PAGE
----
American genetically modified (GM) crops giant Monsanto recently rejected a $62 billion (£42.2 billion) takeover bid by German drug and chemicals company Bayer, calling the $122 per share offer “financially inadequate”.
Despite its rejection of this initial offer Monsanto has indicated a willingness to consider increased offers. As such, the pressure is now on Bayer to up its game. Although a number of Bayer’s shareholders have voiced criticism against any further increase, by all accounts it won’t be long before a higher figure is on the table.
Agreeing a price is just one of many obstacles which will be faced by both companies in the event that they decide to pursue this merger. So what else stands in their way?
The main hurdle is getting past competition and antitrust regulations. A merger of this scale, which would create the world’s biggest agricultural supplier, will be heavily scrutinised by regulators around the globe due to fears it could eliminate competition within this particular sector.
In terms of the GM crop industry this is the latest in a string of high value, high profile mergers. Following the $130 billion merger of Dow Chemical and Du Pont in December 2015 and the ongoing $43 billion takeover of Syngenta by ChemChina, numbers of global farming suppliers have dwindled and the sector is already becoming affected as a result.
Should the Bayer-Monsanto deal go ahead, the major global players in the GM supply business will reduce from six to just three. Concerns engulf the potential impact of a merger of this scale which is likely to reduce competition and ultimately lead to a dangerous combination of higher costs and fewer choices for farmers.
According to The Financial Times US crop prices have more than halved over the past three years, putting immense pressure on farming incomes and making farmers particularly vulnerable to higher prices for staple inputs such as seeds.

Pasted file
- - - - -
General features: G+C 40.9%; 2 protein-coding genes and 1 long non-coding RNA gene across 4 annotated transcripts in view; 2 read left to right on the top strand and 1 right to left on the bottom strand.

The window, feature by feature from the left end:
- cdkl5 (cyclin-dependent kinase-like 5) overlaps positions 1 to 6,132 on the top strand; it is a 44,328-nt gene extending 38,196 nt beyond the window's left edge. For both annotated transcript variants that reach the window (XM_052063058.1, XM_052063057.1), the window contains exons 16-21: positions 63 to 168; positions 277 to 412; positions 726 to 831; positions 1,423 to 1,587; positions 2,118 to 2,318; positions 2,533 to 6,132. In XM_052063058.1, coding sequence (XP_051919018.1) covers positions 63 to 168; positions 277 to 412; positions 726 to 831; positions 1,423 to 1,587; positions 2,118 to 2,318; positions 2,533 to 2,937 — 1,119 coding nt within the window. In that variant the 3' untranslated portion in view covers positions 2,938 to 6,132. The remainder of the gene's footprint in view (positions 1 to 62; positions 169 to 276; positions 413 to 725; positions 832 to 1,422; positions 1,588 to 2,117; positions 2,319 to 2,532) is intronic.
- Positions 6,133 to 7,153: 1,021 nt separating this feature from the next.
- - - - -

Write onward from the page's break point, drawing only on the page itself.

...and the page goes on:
The approach taken in considering whether mergers are suitable for clearance differs from one jurisdiction to the next. Whilst the US adopts a holistic approach when considering simultaneous deals at any one time, the European Commission tends to operate on a first come, first served basis. According to the Financial Times, China on the other hand subjects all deals to an anti-monopoly review by a body under the Ministry of Commerce: ‘Mofcom regulators solicit feedback from Chinese state-owned enterprises before ruling on international mergers, a process that can take months.’
Another major concern here is the impact that genetic engineering can have on the environment. Worries include a lack of natural biodiversity and the risk that disease and unpredictable weather will impact on food supplies. These worries will not disappear quickly in the event that this merger goes ahead. Genetic modification is a highly controversial area of scientific innovation which has faced immense criticism in recent years.
On 21 May environmentalists in 40 countries across the world attended the fourth annual ‘March against Monsanto’ to protest against the so-called poisonous effects of GM produce. Whether the peoples’ voices will be taken into account by regulators is yet to be determined. We can however expect negotiations to be ramped up by these two corporate giants in the coming weeks.
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